As injuries mount for the Colts, this headline might not be far off. Given that Manning is going to retire with almost every significant record, and has proven he only needs 14 minutes 53 seconds to win a game, it seems like he needs a new challenge.
As Colts players keep dropping onto I.R., or the operating table, this is only half hyperbole. In the coming weeks the Colts have four tough games in a row (I don’t want to hear about records.) From the looks of it, they’re going to have to do it without their star players.
For his $6.1 million dollar contract this year, Bob gave Colts fans one-and-a-half games. After finally getting on the field after recovering from arthroscopic knee surgery, Bob hurt his elbow in last week’s win against the 49ers and is now out for the season.
Many people on this site, and my blog, wanted to burn me at the stake, after I wrote a piece daring to suggest that the Colts trade old Bob, because he wasn’t worth the money they’re paying him. After being branded a heretic, for daring to suggest such a thing, Bob proves me right.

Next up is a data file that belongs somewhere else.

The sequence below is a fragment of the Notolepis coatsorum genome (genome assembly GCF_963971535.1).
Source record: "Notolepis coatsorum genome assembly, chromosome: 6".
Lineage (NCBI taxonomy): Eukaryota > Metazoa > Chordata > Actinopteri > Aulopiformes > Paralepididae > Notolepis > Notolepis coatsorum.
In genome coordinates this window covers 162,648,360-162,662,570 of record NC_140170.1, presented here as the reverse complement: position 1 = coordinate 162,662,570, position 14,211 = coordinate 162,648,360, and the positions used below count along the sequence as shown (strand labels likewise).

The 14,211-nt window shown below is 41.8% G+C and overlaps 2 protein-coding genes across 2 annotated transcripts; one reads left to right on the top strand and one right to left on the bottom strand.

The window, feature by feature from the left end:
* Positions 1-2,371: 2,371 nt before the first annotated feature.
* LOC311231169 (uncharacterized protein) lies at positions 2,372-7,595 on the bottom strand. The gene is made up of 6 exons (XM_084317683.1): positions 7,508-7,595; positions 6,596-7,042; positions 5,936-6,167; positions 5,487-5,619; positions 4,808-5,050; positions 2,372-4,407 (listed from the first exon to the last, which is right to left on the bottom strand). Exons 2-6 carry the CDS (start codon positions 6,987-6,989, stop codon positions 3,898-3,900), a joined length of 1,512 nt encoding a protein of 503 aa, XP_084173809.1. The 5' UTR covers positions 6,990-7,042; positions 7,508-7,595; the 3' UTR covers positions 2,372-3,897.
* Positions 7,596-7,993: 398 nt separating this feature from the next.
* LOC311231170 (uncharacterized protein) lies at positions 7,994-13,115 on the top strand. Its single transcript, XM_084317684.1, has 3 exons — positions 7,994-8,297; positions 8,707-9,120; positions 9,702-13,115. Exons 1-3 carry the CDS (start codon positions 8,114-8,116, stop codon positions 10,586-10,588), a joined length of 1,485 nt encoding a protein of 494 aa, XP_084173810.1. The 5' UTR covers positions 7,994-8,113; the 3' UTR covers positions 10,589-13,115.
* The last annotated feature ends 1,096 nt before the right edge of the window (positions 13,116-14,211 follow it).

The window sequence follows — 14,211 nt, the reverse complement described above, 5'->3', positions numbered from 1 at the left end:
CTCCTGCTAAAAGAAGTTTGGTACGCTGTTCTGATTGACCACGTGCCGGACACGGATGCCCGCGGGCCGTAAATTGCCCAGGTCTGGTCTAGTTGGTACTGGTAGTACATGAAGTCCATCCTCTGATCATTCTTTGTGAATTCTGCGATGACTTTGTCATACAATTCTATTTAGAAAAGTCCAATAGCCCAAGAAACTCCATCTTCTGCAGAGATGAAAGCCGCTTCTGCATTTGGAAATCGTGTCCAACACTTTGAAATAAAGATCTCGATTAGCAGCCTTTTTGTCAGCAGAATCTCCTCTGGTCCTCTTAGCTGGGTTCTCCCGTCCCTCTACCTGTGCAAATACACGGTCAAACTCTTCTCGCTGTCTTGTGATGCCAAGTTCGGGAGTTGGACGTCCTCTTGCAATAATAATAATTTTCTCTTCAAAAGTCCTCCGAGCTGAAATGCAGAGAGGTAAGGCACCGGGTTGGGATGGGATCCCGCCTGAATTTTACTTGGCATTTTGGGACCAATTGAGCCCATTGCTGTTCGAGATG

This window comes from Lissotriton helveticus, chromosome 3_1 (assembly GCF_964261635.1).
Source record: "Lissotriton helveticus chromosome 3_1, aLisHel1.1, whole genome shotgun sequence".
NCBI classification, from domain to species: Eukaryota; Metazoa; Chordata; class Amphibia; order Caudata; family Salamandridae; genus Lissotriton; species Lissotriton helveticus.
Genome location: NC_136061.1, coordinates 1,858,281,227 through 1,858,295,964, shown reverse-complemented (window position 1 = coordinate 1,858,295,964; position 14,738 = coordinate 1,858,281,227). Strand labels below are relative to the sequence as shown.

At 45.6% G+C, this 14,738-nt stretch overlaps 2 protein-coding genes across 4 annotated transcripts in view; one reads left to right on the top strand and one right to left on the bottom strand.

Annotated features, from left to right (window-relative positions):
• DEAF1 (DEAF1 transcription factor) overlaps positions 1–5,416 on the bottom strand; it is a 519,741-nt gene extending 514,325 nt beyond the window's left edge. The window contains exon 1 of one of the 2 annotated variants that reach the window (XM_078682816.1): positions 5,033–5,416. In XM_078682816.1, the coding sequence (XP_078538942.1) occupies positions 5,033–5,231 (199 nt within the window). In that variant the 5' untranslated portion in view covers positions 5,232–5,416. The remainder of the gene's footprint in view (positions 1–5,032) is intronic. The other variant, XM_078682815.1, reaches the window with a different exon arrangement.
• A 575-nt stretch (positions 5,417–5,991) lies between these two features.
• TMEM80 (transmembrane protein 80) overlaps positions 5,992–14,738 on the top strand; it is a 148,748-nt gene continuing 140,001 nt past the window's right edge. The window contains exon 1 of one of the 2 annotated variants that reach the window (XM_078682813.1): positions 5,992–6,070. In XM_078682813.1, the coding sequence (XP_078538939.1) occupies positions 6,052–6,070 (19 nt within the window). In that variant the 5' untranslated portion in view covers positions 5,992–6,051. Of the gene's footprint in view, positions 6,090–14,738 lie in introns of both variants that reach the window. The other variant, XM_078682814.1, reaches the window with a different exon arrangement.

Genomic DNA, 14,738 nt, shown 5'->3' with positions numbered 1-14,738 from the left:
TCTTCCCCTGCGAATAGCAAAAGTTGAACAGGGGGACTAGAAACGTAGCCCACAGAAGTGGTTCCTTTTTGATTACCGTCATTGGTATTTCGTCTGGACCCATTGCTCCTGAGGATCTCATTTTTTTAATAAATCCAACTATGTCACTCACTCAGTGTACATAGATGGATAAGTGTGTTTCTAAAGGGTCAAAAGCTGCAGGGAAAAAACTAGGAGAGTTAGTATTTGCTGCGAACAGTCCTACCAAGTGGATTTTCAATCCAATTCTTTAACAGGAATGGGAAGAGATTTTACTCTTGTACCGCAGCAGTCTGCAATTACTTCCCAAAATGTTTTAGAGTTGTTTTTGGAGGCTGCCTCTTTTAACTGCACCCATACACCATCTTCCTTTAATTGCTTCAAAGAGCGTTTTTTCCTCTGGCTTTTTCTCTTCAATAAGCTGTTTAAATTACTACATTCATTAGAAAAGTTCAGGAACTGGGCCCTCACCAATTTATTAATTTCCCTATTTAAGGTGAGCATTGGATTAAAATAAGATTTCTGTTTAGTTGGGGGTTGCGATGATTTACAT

The sad thing is, I don’t know now if he even has much trade value. Had he played the rest of the season, and kept putting on performances like the one in the 49’ers game, maybe the Colts could have gotten a third or fourth round pick for him. After this latest news, I don’t think he’s tradable—though I do hold out hope that the Raiders or Redskins will make an offer.
It looks like the Colts have two choices with Bob: 1) Keep him another year and pay him $4,184,166 for who knows how many games. 2) Cut him and take a salary cap hit of $2,803,332 In my mind the choice is a no-brainer. Cut Bob Sanders.
Melvin Bullitt, now a starter, has been a very capable backup for the Colts. Let’s look at the numbers real quick.
Bullitt has been with the Colts for three years, though his first year he was on special teams. During his two years as a SS (his first year he played special teams so I didn’t count those numbers), he has accrued 95 tackles or 47.5 per game, five interceptions, and two forced fumbles. Keep in mind that he started only eight games in 2008.
Bullitt is also 6’ 1’’ tall and weighs 201 lbs.